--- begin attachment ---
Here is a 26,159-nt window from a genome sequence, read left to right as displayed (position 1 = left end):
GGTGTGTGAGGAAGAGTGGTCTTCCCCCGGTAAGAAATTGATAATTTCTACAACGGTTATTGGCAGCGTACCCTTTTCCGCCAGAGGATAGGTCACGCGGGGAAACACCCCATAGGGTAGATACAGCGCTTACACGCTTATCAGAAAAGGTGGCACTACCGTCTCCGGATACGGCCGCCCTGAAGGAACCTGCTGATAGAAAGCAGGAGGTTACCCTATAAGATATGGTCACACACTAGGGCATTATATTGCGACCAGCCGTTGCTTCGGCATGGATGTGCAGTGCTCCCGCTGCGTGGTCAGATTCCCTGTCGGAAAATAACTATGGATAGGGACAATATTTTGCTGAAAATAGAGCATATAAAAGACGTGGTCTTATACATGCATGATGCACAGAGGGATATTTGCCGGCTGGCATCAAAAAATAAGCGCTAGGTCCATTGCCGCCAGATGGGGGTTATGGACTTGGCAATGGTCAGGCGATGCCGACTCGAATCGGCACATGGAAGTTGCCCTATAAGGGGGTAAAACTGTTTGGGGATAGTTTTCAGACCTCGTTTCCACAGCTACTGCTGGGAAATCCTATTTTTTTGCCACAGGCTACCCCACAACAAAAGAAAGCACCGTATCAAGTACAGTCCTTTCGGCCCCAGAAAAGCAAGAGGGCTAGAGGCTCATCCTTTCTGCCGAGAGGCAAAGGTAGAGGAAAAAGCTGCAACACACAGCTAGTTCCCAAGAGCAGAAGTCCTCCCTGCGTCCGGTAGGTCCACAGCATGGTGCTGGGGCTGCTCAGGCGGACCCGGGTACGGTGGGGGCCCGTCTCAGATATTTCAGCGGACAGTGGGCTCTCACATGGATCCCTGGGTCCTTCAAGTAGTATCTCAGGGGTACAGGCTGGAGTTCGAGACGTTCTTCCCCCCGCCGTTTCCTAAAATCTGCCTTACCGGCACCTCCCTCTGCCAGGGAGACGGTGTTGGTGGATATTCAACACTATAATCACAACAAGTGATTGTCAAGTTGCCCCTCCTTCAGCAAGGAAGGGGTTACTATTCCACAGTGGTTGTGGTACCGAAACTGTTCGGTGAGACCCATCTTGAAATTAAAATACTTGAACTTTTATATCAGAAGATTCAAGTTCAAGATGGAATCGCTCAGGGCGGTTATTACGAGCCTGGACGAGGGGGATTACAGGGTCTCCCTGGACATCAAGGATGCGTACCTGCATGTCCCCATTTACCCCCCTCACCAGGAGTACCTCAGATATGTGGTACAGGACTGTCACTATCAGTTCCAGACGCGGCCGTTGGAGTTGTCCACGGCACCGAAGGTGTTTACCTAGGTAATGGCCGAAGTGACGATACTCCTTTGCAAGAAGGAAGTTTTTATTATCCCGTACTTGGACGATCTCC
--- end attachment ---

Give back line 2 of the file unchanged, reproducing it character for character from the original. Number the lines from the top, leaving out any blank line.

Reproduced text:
GGTGTGTGAGGAAGAGTGGTCTTCCCCCGGTAAGAAATTGATAATTTCTACAACGGTTATTGGCAGCGTACCCTTTTCCGCCAGAGGATAGGTCACGCGGGGAAACACCCCATAGGGTAGATACAGCGCTTACACGCTTATCAGAAAAGGTGGCACTACCGTCTCCGGATACGGCCGCCCTGAAGGAACCTGCTGATAGAAAGCAGGAGGTTACCCTATAAGATATGGTCACACACTAGGGCATTATATTGCGACCAGCCGTTGCTTCGGCATGGATGTGCAGTGCTCCCGCTGCGTGGTCAGATTCCCTGTCGGAAAATAACTATGGATAGGGACAATATTTTGCTGAAAATAGAGCATATAAAAGACGTGGTCTTATACATGCATGATGCACAGAGGGATATTTGCCGGCTGGCATCAAAAAATAAGCGCTAGGTCCATTGCCGCCAGATGGGGGTTATGGACTTGGCAATGGTCAGGCGATGCCGACTCGAATCGGCACATGGAAGTTGCCCTATAAGGGGGTAAAACTGTTTGGGGATAGTTTTCAGACCTCGTTTCCACAGCTACTGCTGGGAAATCCTATTTTTTTGCCACAGGCTACCCCACAACAAAAGAAAGCACCGTATCAAGTACAGTCCTTTCGGCCCCAGAAAAGCAAGAGGGCTAGAGGCTCATCCTTTCTGCCGAGAGGCAAAGGTAGAGGAAAAAGCTGCAACACACAGCTAGTTCCCAAGAGCAGAAGTCCTCCCTGCGTCCGGTAGGTCCACAGCATGGTGCTGGGGCTGCTCAGGCGGACCCGGGTACGGTGGGGGCCCGTCTCAGATATTTCAGCGGACAGTGGGCTCTCACATGGATCCCTGGGTCCTTCAAGTAGTATCTCAGGGGTACAGGCTGGAGTTCGAGACGTTCTTCCCCCCGCCGTTTCCTAAAATCTGCCTTACCGGCACCTCCCTCTGCCAGGGAGACGGTGTTGGTGGATATTCAACACTATAATCACAACAAGTGATTGTCAAGTTGCCCCTCCTTCAGCAAGGAAGGGGTTACTATTCCACAGTGGTTGTGGTACCGAAACTGTTCGGTGAGACCCATCTTGAAATTAAAATACTTGAACTTTTATATCAGAAGATTCAAGTTCAAGATGGAATCGCTCAGGGCGGTTATTACGAGCCTGGACGAGGGGGATTACAGGGTCTCCCTGGACATCAAGGATGCGTACCTGCATGTCCCCATTTACCCCCCTCACCAGGAGTACCTCAGATATGTGGTACAGGACTGTCACTATCAGTTCCAGACGCGGCCGTTGGAGTTGTCCACGGCACCGAAGGTGTTTACCTAGGTAATGGCCGAAGTGACGATACTCCTTTGCAAGAAGGAAGTTTTTATTATCCCGTACTTGGACGATCTCC